The anti-particle corresponding to a proton or an electron is a particle with an equal mass, but an opposite charge. So what is the anti-particle corresponding to a neutron (which does not possess a charge)? And if it is just another neutron, will its collision with the original neutron be as destructive as the collision of a proton with an anti-proton or an electron with an anti-electron?
The anti-particle corresponding to a neutron is an anti neutron!
The neutron is made up of one up quark and two down quarks. The anti-neutron is made up of an anti-up quark and two anti-down quarks. Both have zero charge because the charges of the quarks within them balance out.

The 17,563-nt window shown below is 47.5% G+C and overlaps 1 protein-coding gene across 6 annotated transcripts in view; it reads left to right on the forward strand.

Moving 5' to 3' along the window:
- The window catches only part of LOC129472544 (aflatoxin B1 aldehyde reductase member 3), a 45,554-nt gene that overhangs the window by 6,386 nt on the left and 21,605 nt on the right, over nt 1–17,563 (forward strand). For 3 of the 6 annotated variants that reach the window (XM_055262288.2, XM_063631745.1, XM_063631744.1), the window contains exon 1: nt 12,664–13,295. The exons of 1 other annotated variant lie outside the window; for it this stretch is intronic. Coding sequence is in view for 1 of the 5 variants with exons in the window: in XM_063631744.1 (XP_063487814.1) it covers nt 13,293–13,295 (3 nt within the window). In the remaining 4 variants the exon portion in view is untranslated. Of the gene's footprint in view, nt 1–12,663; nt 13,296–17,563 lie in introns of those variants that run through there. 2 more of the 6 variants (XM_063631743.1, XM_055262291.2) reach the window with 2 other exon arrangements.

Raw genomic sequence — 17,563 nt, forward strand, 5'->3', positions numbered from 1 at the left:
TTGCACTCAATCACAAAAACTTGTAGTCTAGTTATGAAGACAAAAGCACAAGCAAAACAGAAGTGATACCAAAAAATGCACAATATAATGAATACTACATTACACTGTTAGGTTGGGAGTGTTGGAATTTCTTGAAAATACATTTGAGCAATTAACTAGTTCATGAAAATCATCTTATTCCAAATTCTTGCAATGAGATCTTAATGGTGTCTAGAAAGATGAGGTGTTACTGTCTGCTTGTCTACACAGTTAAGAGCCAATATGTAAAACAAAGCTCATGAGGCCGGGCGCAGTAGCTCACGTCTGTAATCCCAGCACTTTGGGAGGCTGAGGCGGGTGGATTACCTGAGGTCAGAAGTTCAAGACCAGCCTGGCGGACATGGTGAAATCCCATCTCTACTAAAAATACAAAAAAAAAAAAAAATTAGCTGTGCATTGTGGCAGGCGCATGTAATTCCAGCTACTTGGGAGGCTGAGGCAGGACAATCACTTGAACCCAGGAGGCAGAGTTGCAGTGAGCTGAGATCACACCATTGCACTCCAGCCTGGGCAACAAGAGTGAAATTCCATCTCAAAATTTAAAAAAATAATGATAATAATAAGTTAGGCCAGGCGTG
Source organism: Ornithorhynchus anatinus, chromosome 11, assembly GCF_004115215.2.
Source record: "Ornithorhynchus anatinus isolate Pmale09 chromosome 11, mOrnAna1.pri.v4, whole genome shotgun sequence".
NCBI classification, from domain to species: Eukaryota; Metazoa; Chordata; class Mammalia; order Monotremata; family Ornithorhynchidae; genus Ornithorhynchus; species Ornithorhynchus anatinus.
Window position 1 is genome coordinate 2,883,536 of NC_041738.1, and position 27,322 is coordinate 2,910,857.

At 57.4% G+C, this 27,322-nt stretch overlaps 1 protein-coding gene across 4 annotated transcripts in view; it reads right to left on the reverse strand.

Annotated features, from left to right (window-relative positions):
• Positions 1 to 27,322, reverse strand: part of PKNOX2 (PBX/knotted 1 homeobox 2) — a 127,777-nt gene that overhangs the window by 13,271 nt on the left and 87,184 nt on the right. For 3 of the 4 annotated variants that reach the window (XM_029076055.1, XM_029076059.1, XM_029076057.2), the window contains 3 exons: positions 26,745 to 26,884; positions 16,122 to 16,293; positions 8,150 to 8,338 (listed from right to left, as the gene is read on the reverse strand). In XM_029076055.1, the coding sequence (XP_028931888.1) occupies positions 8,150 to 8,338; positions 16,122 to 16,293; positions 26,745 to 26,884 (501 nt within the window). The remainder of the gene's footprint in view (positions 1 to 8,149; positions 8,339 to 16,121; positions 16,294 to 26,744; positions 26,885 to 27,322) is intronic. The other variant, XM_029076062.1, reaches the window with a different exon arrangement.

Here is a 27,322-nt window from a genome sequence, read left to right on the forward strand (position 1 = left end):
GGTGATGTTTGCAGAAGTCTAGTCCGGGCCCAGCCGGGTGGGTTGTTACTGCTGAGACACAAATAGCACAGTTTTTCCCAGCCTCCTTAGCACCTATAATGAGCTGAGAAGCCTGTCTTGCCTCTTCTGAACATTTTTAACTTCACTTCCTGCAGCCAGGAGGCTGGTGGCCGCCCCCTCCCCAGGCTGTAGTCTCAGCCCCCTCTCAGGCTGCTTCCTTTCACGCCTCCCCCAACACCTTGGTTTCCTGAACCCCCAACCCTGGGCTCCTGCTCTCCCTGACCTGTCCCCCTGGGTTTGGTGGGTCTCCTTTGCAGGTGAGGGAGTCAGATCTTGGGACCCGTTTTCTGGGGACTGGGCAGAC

You are correct that elementary particles with no charge are often their own anti-particles. These tend to be vector bosons; for example the photon and the Z boson are their own particles. The W$^-$ and W$^+$ are each other's antiparticles. It's a bit more complicated with the gluons because they carry a colour charge.
Amongst the fermions there are no particles known that are their own anti-particles. If such particles exist they would obey the Majorana equation and these theoretical particles are known as Majorana fermions.
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